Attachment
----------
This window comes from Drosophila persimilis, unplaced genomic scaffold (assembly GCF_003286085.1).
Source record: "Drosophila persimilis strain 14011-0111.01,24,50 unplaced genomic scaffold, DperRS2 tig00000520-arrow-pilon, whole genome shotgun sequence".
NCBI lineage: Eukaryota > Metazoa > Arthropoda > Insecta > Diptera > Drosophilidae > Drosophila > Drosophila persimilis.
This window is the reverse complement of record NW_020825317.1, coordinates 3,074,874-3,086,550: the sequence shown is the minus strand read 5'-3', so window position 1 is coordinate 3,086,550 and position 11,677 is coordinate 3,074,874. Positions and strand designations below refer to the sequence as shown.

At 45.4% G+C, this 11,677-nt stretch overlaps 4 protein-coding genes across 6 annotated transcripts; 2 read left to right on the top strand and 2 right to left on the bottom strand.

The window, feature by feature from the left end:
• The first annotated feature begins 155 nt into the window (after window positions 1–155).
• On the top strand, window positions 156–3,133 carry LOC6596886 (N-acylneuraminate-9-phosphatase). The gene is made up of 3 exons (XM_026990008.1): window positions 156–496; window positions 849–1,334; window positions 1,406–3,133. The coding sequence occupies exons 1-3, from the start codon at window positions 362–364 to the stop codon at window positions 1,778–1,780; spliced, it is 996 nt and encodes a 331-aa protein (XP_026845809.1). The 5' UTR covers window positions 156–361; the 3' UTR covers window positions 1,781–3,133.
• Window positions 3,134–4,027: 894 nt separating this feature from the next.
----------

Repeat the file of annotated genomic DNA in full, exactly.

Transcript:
This window comes from Drosophila persimilis, unplaced genomic scaffold (assembly GCF_003286085.1).
Source record: "Drosophila persimilis strain 14011-0111.01,24,50 unplaced genomic scaffold, DperRS2 tig00000520-arrow-pilon, whole genome shotgun sequence".
NCBI lineage: Eukaryota > Metazoa > Arthropoda > Insecta > Diptera > Drosophilidae > Drosophila > Drosophila persimilis.
This window is the reverse complement of record NW_020825317.1, coordinates 3,074,874-3,086,550: the sequence shown is the minus strand read 5'-3', so window position 1 is coordinate 3,086,550 and position 11,677 is coordinate 3,074,874. Positions and strand designations below refer to the sequence as shown.

At 45.4% G+C, this 11,677-nt stretch overlaps 4 protein-coding genes across 6 annotated transcripts; 2 read left to right on the top strand and 2 right to left on the bottom strand.

The window, feature by feature from the left end:
• The first annotated feature begins 155 nt into the window (after window positions 1–155).
• On the top strand, window positions 156–3,133 carry LOC6596886 (N-acylneuraminate-9-phosphatase). The gene is made up of 3 exons (XM_026990008.1): window positions 156–496; window positions 849–1,334; window positions 1,406–3,133. The coding sequence occupies exons 1-3, from the start codon at window positions 362–364 to the stop codon at window positions 1,778–1,780; spliced, it is 996 nt and encodes a 331-aa protein (XP_026845809.1). The 5' UTR covers window positions 156–361; the 3' UTR covers window positions 1,781–3,133.
• Window positions 3,134–4,027: 894 nt separating this feature from the next.